Morphology. A single bird was infected with the macrogametocyte of H. pastoris. The outline of the gametocytes was amoeboid, adhering to the erythrocyte nucleus and envelope filling the erythrocyte up to their poles. They displaced the erythrocyte nucleus slightly. The measurement of the macrogametocytes was 14.575 [+ or -] 0.4 [micro]m x 4.12 [+ or -] 0.3 [micro]m. The nucleus of the macrogametocyte was compact and in subcentral position measuring 3.15 [+ or -] 0.02 [micro]m x 2.575 [+ or -] 0.1 [micro]m. 9 to 17 small roundish pigment granules were seen randomly scattered in the cytoplasm. The NDR was 0.5 [+ or -] 0.2. Invasion intensity was found to be 17 parasites per 100 microscopic fields.
Host. Sturnus contra (Asian Pied Starling).
Locality. Hakaluki haor (n = 1).
(2) Haemoproteus (Parahaemoproteus) scolopaci, Galli-Valerio, 1929
Morphology. A single bird was found to be infected with the macrogametocyte of H. scolopaci. The gametocyte was oval with amoeboid outline and was slightly appressed with the host erythrocyte envelope and nucleus, completely encircling the erythrocyte nucleus and occupying all available cytoplasmic space in the erythrocytes. The nucleus was slightly displaced laterally and the host cell was hypertrophied. The NDR was 0.66 [+ or -] 0.03. The measurement of the gametocyte was 14.575 [+ or -] 1.47 [micro]M x 3.575 [+ or -] 0.515 [micro]M. Parasite nucleus was centrally situated with the measurement of 3.09 [+ or -] 0.3[micro]M x 2.57 [+ or -] 0.03 [micro]M. The cytoplasm of the gametocyte was homogenous in appearance and contained small roundish pigment granules. The intensity of invasion was found to be 13 parasites per 100 microscopic fields.
Host. Charadrius dubius (Little Ringed Plover).
Locality. Hakaluki haor (n = 1).
(3) Haemoproteus (Parahaemoproteus) plataleae, Mello, 1935 Morphology. Both macro- and microgametocytes of H. plataleae were found in 17 birds of two species. Two birds were infected with both gametes. Both the gametocytes markedly encircled the erythrocyte nucleus and appressed closely with the host cell envelope.
The macrogametocytes were dumbbell-shaped with a measurement of 15.5 [+ or -] 1.65 [micro] M x 4.83 [+ or -] 0.88 [micro] M (Figure 2(a)). The nucleus of the parasite was in median position with the measurement of 4.37 [+ or -] 1.04 [micro]M x 3.46 [+ or -] 0.95 [micro]M, frequently laid free in the cytoplasm. The cytoplasm was coarsely granular with 17 to 49 (34 [+ or -] 9.06) small roundish pigment granules scattered randomly in the cytoplasm. Infected erythrocytes were slightly hypertrophied. Invasion intensity per 100 microscopic fields was 4 to 28. The NDR was 0.4 [+ or -] 0.25.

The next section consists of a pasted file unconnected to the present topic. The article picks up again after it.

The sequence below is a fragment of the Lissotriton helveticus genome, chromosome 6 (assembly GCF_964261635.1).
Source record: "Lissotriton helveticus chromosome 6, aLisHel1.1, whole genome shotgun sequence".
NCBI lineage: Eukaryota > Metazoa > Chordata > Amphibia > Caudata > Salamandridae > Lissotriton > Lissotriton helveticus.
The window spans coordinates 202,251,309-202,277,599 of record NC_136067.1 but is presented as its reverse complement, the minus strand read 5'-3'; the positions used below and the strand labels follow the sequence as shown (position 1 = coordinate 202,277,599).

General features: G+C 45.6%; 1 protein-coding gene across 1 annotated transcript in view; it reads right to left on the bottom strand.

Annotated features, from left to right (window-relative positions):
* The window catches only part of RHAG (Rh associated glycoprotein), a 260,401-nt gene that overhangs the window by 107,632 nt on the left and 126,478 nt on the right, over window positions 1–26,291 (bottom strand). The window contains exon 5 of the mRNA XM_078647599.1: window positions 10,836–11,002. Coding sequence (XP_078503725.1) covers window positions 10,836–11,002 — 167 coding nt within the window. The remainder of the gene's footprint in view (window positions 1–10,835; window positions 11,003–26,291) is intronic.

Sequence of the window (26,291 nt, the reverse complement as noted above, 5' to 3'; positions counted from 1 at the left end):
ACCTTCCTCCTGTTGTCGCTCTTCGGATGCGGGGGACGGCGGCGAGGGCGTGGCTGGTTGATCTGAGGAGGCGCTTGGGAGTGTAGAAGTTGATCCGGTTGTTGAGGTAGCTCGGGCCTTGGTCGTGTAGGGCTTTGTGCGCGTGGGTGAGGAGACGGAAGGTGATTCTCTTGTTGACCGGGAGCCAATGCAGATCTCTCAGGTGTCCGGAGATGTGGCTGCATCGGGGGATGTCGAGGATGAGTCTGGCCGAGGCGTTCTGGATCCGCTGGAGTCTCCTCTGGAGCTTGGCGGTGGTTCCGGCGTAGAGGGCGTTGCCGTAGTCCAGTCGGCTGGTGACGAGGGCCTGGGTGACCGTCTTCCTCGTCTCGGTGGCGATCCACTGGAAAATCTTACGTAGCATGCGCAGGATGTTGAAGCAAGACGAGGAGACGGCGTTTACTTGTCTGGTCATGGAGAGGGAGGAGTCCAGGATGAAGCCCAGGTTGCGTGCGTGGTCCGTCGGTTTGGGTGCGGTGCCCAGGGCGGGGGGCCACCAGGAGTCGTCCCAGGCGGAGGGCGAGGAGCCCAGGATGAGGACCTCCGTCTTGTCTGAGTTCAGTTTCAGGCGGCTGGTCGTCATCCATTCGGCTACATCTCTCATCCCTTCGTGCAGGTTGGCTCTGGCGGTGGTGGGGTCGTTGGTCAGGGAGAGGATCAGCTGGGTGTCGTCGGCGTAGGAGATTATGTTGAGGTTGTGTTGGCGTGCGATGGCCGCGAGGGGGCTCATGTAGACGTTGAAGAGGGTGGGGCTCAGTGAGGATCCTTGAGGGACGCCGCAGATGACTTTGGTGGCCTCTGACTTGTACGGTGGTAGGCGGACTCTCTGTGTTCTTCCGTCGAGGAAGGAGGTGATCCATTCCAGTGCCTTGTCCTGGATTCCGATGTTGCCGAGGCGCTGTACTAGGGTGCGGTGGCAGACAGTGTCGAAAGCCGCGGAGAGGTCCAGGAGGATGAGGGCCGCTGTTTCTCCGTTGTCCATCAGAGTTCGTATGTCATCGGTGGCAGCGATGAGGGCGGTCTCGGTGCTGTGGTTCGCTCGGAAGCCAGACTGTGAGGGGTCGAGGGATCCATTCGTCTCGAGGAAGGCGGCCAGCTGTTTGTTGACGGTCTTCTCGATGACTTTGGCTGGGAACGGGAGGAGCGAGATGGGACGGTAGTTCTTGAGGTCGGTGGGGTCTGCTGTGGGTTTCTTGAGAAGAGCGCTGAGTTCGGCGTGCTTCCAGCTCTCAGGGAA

The microgametocytes were dumbbell-shaped with amoeboid outline and measured 12.45 [+ or -] 2.50 [micro]M x 4.50 [+ or -] 0.78 [micro]M. The nucleus of the parasite was in submedian position and was also laid free in the cytoplasm like macrogametocyte and measured 3.60 [+ or -] 0.73[micro]M x 2.83 [+ or -] 0.7 [micro]M. The cytoplasm contained more pigment granules than macrogametocytes. 10 to 41 microgametocytes were seen per 100 microscopic fields. The NDR was 0.4 [+ or -] 0.01.
Hosts. Larus ridibundus (Black headed gull) and Ardeola grayii (Indian pond heron).
Locality. Hakaluki haor (n = 12), Tanguar haor (n = 5).
(4) Haemoproteus (Parahaemoproteus) greineri, Bennett, Turner and Whiteway 1984
Morphology. A total of 15 birds of seven species were found to be infected with H. greineri by both macro- and microgametocytes. Both gametocytes were dumbbell-shaped. The nucleus of the host erythrocytes was enclosed slightly by the gametocytes. Some host cells were hypertrophied.
The macrogametocytes were closely appressed with both host erythrocyte nucleus and envelope. The macrogametocytes measured 15.10 [+ or -] 1.02 [micro]M x 4.47 [+ or -] 0.63 [micro]M. The nucleus was compact, comparatively small, and submedian in position measuring 4.74 [+ or -] 1.54 [micro]M x 3.14 [+ or -] 0.92 [micro]M. 18-32 (24 [+ or -] 5.4) small roundish pigment granules were randomly scattered throughout the parasite cytoplasm. The NDR was 0.66 [+ or -] 0.14. The invasion intensity ranged from 11 to 39 parasites per 100 microscopic fields.